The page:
As we move from summer into autumn, attention turns to the flu vaccine programme. The winter flu season always sees an increase in the number of hospital admissions, and this year we have the added complication of COVID to contend with.

Why should I get the vaccine?

We know that the flu can be an unpleasant illness in children and cause severe illness or even death among at-risk groups, including older people, pregnant women and people with an underlying physical health condition. The forthcoming winter season is even more of a concern because we don’t yet know how COVID will behave around the flu and other respiratory viruses – and this is the reason why it’s more important than ever to make sure you have your flu vaccine, and do so in plenty of time.

It could help the NHS cope through the winter months with the additional burden that COVID is expected to bring.

The annual vaccination campaign

The campaign is the biggest ever this year, largely due to this ongoing threat of COVID, and the programme for free vaccines on the NHS has been extended beyond the previous categories of:

  • pregnant women
  • people over the age of 65
  • children and adults at greater risk from flu because of underlying conditions such as diabetes, high blood pressure or lung disease
  • children and adults with weakened immune systems

to include these additional groups:

  • people with certain medical conditions (including children in at-risk groups from 6 months of age)
  • people living with someone who’s at high risk from coronavirus (on the NHS shielded patient list)
  • children aged 2 and 3 on 31 August 2020
  • children in primary school
  • children in year 7 (secondary school)
  • frontline health or social care workers

Later in the year, the flu vaccine may be given to people aged 50 to 64, but we will know more about this later in the autumn.

We thought it a good time to take a look at the flu vaccine, and dispel some of the myths around it.

Myth 1: the flu vaccine will give me flu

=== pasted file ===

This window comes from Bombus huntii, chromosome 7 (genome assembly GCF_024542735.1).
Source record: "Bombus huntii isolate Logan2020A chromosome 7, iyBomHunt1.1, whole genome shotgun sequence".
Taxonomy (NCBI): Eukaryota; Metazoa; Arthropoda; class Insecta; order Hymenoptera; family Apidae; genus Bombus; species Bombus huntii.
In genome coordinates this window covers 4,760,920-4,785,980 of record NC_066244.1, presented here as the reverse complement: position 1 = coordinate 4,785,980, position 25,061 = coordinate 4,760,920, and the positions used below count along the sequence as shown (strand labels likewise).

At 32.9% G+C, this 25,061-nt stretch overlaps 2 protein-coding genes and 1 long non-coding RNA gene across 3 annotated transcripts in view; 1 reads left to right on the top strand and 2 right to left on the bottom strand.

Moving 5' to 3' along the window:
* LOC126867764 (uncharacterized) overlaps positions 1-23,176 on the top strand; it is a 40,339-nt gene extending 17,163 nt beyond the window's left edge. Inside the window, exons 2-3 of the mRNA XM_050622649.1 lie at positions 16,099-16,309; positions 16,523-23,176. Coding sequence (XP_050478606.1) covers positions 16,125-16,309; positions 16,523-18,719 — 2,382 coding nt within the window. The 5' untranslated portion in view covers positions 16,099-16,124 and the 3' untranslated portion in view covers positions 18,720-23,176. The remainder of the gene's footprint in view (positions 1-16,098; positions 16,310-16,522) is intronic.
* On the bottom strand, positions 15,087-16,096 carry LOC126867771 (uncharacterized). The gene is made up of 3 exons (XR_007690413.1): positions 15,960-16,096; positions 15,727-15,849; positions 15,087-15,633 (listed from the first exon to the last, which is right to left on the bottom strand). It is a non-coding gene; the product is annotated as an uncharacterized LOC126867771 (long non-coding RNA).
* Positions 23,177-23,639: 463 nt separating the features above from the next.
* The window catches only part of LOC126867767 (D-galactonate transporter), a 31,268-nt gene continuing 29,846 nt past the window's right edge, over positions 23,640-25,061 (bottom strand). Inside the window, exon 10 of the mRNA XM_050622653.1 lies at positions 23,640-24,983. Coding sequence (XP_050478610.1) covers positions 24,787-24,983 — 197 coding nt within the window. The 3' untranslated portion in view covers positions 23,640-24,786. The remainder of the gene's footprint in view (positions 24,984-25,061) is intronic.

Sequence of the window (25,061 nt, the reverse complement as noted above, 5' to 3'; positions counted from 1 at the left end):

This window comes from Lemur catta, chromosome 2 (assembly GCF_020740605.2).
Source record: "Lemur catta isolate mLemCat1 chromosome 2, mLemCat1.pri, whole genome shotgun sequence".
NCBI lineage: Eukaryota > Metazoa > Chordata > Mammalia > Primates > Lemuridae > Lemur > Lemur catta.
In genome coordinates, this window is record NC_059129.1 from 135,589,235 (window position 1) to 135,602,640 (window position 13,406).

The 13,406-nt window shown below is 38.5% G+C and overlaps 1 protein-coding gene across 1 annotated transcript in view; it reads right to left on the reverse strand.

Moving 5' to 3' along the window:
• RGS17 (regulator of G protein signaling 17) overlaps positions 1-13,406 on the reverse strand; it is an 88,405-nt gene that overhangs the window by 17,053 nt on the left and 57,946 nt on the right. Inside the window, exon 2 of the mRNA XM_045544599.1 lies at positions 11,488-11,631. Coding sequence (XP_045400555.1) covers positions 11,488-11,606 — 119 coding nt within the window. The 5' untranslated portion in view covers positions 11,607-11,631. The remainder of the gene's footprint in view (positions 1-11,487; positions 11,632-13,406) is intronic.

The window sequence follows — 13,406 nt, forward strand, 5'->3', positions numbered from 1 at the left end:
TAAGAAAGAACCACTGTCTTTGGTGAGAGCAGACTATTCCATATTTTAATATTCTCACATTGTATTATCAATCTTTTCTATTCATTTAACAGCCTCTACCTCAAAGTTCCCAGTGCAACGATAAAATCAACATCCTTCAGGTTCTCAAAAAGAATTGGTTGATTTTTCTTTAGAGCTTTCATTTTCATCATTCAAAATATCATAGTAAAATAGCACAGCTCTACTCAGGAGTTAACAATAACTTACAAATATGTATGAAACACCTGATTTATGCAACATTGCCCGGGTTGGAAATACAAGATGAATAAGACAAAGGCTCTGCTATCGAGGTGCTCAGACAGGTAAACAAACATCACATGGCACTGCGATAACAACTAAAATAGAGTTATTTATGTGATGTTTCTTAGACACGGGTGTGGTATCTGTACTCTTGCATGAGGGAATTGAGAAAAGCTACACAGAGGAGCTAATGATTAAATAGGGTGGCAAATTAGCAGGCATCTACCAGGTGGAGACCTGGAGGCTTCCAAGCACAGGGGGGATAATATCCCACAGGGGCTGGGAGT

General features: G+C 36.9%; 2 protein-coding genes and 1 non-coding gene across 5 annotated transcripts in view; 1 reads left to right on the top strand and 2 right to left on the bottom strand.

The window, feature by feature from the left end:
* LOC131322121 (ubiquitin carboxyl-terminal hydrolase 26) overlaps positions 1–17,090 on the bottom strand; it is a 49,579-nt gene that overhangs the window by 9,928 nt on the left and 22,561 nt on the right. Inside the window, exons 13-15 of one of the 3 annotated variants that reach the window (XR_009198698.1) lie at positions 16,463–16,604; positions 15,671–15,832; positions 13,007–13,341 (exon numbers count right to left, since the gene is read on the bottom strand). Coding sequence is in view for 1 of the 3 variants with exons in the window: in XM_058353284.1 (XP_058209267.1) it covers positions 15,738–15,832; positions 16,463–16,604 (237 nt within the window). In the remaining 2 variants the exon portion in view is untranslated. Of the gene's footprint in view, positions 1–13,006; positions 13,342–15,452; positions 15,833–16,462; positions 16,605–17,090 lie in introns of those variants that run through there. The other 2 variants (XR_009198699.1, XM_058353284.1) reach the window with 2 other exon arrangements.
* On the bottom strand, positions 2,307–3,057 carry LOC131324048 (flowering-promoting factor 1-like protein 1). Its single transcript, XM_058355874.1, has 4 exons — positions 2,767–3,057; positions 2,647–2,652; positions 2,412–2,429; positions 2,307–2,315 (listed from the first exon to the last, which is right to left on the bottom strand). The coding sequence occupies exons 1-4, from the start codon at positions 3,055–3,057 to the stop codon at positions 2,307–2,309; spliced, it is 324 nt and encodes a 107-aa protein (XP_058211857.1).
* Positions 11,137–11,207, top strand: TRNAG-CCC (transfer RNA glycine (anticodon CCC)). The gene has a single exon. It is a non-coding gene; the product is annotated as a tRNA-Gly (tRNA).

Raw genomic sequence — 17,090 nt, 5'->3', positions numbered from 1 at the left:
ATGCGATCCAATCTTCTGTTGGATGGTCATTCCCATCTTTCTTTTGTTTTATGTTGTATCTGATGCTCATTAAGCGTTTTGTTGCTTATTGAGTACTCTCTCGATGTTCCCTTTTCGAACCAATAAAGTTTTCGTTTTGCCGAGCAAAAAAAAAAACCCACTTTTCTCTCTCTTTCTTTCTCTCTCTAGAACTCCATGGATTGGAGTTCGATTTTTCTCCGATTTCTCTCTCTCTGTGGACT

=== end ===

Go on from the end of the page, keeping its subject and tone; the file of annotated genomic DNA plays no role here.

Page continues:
This isn’t true. You can’t catch flu from the vaccine. For adults, it’s a dead vaccine – it contains inactivated virus – unlike the MMR which is a live virus vaccine which uses a weakened form of the virus. Children aged 2 to 17 are offered a live vaccine (LAIV) as a nasal spray but you cannot get the flu from the nasal spray as the live viruses have been weakened.

You may find your muscles are slightly achy and your temperature is higher than normal after you’ve had the flu vaccine but these symptoms should only last a day or two. The nasal spray may cause a runny or blocked nose, headache, tiredness and some loss of appetite, but again these symptoms won’t last very long.

Myth 2: I’ve had it before so I’m covered

This also isn’t true. Each year we see new strains of the flu emerging and virologists use data from other countries to try to predict which strains will be in circulation the following winter. Our immune systems’ response to the vaccination also declines over time so having the vaccine annually helps to optimise your protection against the flu.

Myth 3: if I’ve had the flu vaccine I definitely won’t get the flu

Unfortunately this isn’t correct – and the previous myth is part of the reason for this. There’s a degree of guesswork predicting the strains that will circulate each winter, and you’d need a 100% match on every strain within a vaccine! You may also find that you’d already been exposed to the flu just before your vaccination, so went on to develop the symptoms anyway. Some people may feel like they have flu but they’re actually suffering from other rhinoviruses and the vaccine will not protect against those.

So our message is: if you fall into any of this year’s extended categories for getting the flu vaccine on the NHS, please make sure you do so!